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Under pressure, Merrill Lynch CEO Stan ONeal retires; company begins search for replacement
Merrill Lynch NYBZ1 6179994
Stanley O'Neal, Chairman and CEO of Merrill Lynch & Co. is seen in New York in this Nov. 1, 2006 file photo. Merrill Lynch, the world's largest brokerage, said Tuesday, Oct. 30, 2007 its embattled Chief Executive will retire, effective immediately. - photo by Associated Press
    NEW YORK — The unfolding credit crisis has claimed its biggest corporate casualty so far: Merrill Lynch CEO Stan O’Neal.
    The announcement of his departure Tuesday came after the world’s largest brokerage posted a $2.24 billion quarterly loss, its biggest since being founded 93 years ago. Merrill Lynch did not name a replacement for O’Neal, whose ouster had been expected for days.
    O’Neal retires with no bonus for 2007, but with stock awards and benefits worth $161.5 million and the guarantee of an office and an executive assistant for three years.
    Any replacement will face the daunting task of cleaning up investments in subprime mortgages and other risky types of debt, and rebuilding an investment house badly bruised.
    There is speculation by a number of analysts that Merrill Lynch faces a $4 billion writedown during the fourth quarter. This would be on top of a $7.9 billion charge taken last quarter, a stunning amount since Merrill originally said it would write down only $4.5 billion because of credit market turmoil.
    O’Neal was also criticized for reportedly approaching Wachovia Corp. about some kind of merger without the approval of his board.
    ‘‘These losses, coupled with rumors that O’Neal had proposed a merger with Wachovia without the board’s approval, essentially dug O’Neal’s grave,’’ said Morningstar analyst Ryan Lentell. ‘‘The new CEO’s first priority must be to ensure proper risk-management procedures are in place to prevent a recurrence of the quarter’s loss.’’
    O’Neal, 56, accepted blame for the losses, which immediately led to calls for his ouster. The mistake would prove to be his last, ending a career that spanned more than two decades at Merrill.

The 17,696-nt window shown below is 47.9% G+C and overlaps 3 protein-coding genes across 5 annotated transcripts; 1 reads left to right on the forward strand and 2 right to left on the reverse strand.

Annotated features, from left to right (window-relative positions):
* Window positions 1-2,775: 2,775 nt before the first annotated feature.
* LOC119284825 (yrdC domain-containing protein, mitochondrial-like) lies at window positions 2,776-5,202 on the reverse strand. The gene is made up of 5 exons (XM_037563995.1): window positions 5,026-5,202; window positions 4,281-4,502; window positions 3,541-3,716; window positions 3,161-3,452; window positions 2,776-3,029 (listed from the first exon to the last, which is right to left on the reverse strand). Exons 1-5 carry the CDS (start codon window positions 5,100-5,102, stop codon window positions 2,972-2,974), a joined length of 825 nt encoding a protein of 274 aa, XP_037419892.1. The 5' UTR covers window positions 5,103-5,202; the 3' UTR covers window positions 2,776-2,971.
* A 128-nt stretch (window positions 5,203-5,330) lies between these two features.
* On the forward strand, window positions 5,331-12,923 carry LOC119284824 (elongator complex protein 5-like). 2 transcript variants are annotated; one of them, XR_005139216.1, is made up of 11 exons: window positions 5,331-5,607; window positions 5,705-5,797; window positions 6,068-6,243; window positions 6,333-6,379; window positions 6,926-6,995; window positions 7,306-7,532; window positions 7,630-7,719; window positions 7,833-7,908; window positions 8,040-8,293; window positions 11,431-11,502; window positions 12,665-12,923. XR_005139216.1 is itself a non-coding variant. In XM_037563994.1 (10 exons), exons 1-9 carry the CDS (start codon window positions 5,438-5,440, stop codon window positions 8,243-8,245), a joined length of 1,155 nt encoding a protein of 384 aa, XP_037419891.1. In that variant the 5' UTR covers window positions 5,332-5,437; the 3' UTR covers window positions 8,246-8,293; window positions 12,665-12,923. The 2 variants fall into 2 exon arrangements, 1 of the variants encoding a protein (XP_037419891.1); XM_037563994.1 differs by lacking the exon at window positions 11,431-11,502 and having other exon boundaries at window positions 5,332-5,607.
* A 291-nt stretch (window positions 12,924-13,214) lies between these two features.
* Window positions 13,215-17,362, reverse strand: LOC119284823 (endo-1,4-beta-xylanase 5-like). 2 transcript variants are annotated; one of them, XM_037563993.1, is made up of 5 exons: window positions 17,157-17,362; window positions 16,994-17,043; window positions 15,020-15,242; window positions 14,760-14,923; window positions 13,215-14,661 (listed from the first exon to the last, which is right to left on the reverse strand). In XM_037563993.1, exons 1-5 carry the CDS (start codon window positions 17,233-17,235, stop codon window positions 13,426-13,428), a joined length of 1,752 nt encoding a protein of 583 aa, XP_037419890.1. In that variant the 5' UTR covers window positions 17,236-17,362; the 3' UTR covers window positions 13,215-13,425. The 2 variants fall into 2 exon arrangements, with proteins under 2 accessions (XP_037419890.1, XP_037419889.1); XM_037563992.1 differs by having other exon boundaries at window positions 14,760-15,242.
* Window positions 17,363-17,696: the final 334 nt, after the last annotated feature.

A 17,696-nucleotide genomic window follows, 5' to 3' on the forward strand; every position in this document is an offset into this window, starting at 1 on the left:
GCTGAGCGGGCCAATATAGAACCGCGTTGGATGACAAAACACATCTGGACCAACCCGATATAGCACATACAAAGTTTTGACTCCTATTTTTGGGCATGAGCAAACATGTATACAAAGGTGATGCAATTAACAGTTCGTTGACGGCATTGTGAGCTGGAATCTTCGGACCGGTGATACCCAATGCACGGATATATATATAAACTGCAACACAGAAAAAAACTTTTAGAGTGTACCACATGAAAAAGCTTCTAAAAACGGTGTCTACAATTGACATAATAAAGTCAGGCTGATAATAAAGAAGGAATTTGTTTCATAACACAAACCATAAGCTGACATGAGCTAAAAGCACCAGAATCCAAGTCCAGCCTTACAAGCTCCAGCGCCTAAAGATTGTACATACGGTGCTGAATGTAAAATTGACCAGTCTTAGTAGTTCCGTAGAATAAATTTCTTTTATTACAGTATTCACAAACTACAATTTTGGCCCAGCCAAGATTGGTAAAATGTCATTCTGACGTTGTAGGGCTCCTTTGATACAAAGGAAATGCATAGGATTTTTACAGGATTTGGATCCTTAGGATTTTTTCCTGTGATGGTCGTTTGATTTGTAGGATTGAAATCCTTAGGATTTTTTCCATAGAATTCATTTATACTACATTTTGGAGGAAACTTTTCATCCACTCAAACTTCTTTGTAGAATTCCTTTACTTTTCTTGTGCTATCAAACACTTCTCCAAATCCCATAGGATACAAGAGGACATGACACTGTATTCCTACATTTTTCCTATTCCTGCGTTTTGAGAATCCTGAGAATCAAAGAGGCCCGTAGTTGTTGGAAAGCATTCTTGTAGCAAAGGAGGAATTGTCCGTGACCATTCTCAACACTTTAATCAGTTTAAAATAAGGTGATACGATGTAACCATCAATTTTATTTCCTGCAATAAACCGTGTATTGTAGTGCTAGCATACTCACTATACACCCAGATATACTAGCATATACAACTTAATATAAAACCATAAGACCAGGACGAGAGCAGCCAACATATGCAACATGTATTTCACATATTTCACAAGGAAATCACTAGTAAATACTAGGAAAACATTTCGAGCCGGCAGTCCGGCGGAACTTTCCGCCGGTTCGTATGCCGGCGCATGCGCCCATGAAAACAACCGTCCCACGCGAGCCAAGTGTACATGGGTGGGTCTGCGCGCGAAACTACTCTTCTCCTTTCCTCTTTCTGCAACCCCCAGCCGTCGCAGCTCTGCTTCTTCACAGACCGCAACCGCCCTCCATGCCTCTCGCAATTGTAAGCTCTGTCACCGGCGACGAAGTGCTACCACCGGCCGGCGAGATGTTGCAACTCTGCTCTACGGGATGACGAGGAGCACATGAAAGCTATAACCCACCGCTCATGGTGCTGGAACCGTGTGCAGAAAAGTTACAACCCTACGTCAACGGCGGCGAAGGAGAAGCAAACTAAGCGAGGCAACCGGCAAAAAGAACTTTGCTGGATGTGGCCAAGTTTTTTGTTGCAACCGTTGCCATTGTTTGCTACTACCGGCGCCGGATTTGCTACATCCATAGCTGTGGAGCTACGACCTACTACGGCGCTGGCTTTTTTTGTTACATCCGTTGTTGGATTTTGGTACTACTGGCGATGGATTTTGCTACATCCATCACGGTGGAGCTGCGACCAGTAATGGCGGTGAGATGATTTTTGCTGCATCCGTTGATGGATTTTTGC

He was one of the highest-ranking blacks on Wall Street — a stunning climb from his impoverished roots in Alabama as the grandson of a former slave.
    O’Neal emphasized riskier bets than past Merrill CEOs, rather than the safety of just selling stocks. That strategy — which handed Merrill Lynch record results during the market’s peak — came with a heavy cost during the tumultuous third quarter.
    Merrill Lynch still has sizable portfolio of complex financial instruments called collateralized debt obligations, which combine slices of different kinds of risk. It was Merrill’s bet on CDOs, and the subprime mortgages underpinning many of them, that proved to be O’Neal’s downfall.
    Dealing with that portfolio will be the priority for co-presidents and chief operating officers Ahmass Fakahany and Gregory Fleming. Merrill Lynch said their duties will be split — with Fleming in charge of Merrill’s front-line businesses, such as its brokerage.
    Fakahany, a close confidant of O’Neal, will lead back-office functions such as finance and human resources. Robert McCann, the president of the company’s wealth management group, was not named in the power-sharing agreement.
    Both McCann and Fleming were tipped as potential CEO candidates. Among those said to be considered outside the firm are NYSE Euronext CEO John Thain and BlackRock Inc. CEO Laurence Fink. O’Neal resigned his board seat at investment manager BlackRock Inc., in which Merrill owns a 49 percent stake.
    Merrill’s board is expected to tap someone that can boost morale among its 16,000 brokers. Many of them felt uncomfortable with O’Neal given Merrill’s history of having CEOs with trading experience.
    Merrill Lynch shares fell $2.42, or 3.6 percent, to $65. The price of buying protection against a default on Merrill Lynch bonds also increased after the news of O’Neal’s departure, according to Phoenix Partners Group.
    AP Business Writers Ellen Simon, Rachel Beck and Leslie Wines contributed to this report from New York.

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